You are here

The Transport Equation and Directional Derivatives - Introduction

Author(s): 
Joan Remski

The transport equation is a partial differential equation of the form

  (1)

Here,  u  is a function of two variables   x  and  t,  and the subscripts denote partial derivatives. We will assume that  c  is a fixed constant. Given an initial condition

  (2)

we would like to find a function of two variables that satisfies both the transport equation (1) and the initial condition (2).

This equation can be used to model pollution (Lehn and Scherer , undated), dye dispersion (Roychoudhury , undated), or even traffic flow (Jungel , 2002), with  u  representing the density of the pollutant (or dye or traffic, respectively) at position  x  and time  t.  For a discussion of the physical model, see Knobel (2000). For a discussion of the more general transport equation and its solutions, see Cooper (1998). For discussion and simulation of more general conservation laws, including shock wave phenomena, see Sarra  (2003).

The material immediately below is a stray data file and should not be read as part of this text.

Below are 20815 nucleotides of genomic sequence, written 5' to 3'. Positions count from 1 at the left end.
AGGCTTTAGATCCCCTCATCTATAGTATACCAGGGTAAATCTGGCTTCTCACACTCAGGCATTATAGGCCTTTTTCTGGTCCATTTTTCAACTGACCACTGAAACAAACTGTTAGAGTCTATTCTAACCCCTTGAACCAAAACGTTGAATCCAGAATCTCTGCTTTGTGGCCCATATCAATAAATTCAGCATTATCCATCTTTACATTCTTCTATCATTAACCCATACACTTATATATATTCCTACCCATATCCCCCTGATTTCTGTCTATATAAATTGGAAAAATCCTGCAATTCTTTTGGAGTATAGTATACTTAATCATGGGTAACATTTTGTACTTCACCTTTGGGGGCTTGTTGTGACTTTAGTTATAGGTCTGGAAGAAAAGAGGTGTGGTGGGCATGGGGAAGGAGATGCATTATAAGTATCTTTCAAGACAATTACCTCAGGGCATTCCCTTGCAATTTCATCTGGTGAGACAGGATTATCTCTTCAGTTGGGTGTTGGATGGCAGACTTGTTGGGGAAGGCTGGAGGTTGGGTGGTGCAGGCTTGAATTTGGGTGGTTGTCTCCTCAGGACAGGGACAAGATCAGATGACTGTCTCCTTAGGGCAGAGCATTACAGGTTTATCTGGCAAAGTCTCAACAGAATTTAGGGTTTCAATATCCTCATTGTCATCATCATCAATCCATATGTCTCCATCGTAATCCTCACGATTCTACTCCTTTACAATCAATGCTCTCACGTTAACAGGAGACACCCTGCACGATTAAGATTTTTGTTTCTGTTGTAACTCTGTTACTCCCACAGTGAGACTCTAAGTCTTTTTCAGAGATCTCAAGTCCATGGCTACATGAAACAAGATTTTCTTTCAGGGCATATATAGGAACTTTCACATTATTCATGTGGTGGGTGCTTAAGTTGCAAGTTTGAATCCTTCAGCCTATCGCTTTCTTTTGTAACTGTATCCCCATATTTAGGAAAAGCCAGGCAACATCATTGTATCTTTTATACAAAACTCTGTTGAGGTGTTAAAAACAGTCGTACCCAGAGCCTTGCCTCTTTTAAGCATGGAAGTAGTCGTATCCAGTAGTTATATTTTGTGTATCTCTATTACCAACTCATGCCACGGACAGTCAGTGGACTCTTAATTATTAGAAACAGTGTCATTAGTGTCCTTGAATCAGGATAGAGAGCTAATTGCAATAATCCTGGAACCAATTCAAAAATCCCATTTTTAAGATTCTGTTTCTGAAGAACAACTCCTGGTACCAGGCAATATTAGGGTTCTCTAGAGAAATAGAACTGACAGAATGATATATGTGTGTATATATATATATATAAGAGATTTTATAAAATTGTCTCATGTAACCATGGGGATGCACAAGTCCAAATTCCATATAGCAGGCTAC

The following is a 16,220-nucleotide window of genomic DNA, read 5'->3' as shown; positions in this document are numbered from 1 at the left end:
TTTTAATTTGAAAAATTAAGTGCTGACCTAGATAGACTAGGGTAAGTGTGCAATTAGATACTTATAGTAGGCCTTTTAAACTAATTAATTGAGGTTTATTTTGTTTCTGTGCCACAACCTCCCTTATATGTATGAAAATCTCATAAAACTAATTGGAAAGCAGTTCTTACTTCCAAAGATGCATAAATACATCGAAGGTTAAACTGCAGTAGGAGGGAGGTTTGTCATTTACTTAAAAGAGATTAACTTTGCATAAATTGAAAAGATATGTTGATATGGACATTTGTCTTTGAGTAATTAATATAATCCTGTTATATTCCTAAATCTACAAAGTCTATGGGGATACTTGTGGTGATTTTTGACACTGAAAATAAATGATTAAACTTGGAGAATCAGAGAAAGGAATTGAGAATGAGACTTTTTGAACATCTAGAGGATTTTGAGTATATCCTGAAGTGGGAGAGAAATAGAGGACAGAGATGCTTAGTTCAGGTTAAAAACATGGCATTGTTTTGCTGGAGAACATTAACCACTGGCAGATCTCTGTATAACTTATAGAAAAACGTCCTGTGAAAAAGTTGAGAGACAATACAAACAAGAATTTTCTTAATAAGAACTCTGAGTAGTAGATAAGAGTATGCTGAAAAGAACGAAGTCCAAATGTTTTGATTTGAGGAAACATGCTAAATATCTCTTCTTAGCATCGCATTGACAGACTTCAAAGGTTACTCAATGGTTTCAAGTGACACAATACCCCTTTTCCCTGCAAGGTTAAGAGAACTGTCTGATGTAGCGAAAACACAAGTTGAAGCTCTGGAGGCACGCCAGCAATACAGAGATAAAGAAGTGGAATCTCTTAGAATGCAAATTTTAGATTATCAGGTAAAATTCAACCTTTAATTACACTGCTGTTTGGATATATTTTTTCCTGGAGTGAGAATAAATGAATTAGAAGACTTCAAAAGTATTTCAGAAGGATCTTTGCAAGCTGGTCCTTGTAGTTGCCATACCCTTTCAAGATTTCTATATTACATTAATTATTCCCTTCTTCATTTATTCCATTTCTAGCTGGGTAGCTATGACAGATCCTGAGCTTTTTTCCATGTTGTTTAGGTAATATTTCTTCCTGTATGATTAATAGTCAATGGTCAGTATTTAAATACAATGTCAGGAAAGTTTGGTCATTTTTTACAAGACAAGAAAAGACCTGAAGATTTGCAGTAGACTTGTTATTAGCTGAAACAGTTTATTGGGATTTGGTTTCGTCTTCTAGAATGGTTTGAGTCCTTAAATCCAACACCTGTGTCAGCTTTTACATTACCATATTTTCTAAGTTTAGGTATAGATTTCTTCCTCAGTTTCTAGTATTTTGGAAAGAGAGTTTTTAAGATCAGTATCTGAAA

Acknowledgment 

Components for the applet are based on David Eck's Java Components for Mathematics at Hobart and William Smith Colleges.

About the author

Joan Remski is an Assistant Professor of Mathematics
at University of Michigan-Dearborn .

 

Copyright 2004 by Joan Remski

Published June, 2004

Joan Remski, "The Transport Equation and Directional Derivatives - Introduction," Loci (August 2004)

JOMA

Journal of Online Mathematics and its Applications

Dummy View - NOT TO BE DELETED